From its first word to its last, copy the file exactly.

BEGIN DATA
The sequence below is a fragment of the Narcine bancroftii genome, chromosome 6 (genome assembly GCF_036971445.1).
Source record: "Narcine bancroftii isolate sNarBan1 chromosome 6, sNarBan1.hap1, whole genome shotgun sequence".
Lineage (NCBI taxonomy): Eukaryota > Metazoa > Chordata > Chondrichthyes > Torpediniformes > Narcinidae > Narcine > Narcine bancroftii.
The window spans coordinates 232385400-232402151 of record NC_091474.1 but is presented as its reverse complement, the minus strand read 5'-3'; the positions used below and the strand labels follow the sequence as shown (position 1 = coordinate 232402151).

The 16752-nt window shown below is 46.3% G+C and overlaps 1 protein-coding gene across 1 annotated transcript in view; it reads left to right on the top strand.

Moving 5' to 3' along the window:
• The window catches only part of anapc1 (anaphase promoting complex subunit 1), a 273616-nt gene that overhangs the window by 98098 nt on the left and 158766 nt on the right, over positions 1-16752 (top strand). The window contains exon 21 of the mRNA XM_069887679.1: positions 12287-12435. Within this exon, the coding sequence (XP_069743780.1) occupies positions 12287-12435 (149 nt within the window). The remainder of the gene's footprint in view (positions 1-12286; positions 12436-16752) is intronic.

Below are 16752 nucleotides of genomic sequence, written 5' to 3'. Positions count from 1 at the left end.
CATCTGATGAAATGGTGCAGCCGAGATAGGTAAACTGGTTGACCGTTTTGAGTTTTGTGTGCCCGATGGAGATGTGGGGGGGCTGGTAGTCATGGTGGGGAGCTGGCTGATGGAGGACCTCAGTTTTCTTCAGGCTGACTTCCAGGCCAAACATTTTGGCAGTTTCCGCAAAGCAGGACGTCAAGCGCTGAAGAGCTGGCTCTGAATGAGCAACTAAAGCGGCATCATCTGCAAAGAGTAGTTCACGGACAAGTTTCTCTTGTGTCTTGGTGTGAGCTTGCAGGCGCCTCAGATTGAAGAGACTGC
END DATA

The sequence below is a fragment of the Narcine bancroftii genome, chromosome 6 (genome assembly GCF_036971445.1).
Source record: "Narcine bancroftii isolate sNarBan1 chromosome 6, sNarBan1.hap1, whole genome shotgun sequence".
Lineage (NCBI taxonomy): Eukaryota > Metazoa > Chordata > Chondrichthyes > Torpediniformes > Narcinidae > Narcine > Narcine bancroftii.
The window spans coordinates 232385400-232402151 of record NC_091474.1 but is presented as its reverse complement, the minus strand read 5'-3'; the positions used below and the strand labels follow the sequence as shown (position 1 = coordinate 232402151).

The 16752-nt window shown below is 46.3% G+C and overlaps 1 protein-coding gene across 1 annotated transcript in view; it reads left to right on the top strand.

Moving 5' to 3' along the window:
• The window catches only part of anapc1 (anaphase promoting complex subunit 1), a 273616-nt gene that overhangs the window by 98098 nt on the left and 158766 nt on the right, over positions 1-16752 (top strand). The window contains exon 21 of the mRNA XM_069887679.1: positions 12287-12435. Within this exon, the coding sequence (XP_069743780.1) occupies positions 12287-12435 (149 nt within the window). The remainder of the gene's footprint in view (positions 1-12286; positions 12436-16752) is intronic.

Below are 16752 nucleotides of genomic sequence, written 5' to 3'. Positions count from 1 at the left end.
CATCTGATGAAATGGTGCAGCCGAGATAGGTAAACTGGTTGACCGTTTTGAGTTTTGTGTGCCCGATGGAGATGTGGGGGGGCTGGTAGTCATGGTGGGGAGCTGGCTGATGGAGGACCTCAGTTTTCTTCAGGCTGACTTCCAGGCCAAACATTTTGGCAGTTTCCGCAAAGCAGGACGTCAAGCGCTGAAGAGCTGGCTCTGAATGAGCAACTAAAGCGGCATCATCTGCAAAGAGTAGTTCACGGACAAGTTTCTCTTGTGTCTTGGTGTGAGCTTGCAGGCGCCTCAGATTGAAGAGACTGC